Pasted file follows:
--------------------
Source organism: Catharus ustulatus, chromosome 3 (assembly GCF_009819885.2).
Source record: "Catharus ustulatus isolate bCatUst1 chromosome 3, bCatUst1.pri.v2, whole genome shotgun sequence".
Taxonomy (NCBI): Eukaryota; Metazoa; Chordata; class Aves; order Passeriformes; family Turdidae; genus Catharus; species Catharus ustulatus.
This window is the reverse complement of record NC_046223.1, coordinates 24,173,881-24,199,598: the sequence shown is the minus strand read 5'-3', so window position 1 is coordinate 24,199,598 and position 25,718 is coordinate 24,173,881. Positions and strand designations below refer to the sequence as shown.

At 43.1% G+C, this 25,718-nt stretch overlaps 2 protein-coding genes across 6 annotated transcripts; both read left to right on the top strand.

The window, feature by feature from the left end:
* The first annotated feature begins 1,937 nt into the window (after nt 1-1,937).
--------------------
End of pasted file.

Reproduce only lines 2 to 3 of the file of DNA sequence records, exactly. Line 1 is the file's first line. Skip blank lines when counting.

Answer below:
Source record: "Catharus ustulatus isolate bCatUst1 chromosome 3, bCatUst1.pri.v2, whole genome shotgun sequence".
Taxonomy (NCBI): Eukaryota; Metazoa; Chordata; class Aves; order Passeriformes; family Turdidae; genus Catharus; species Catharus ustulatus.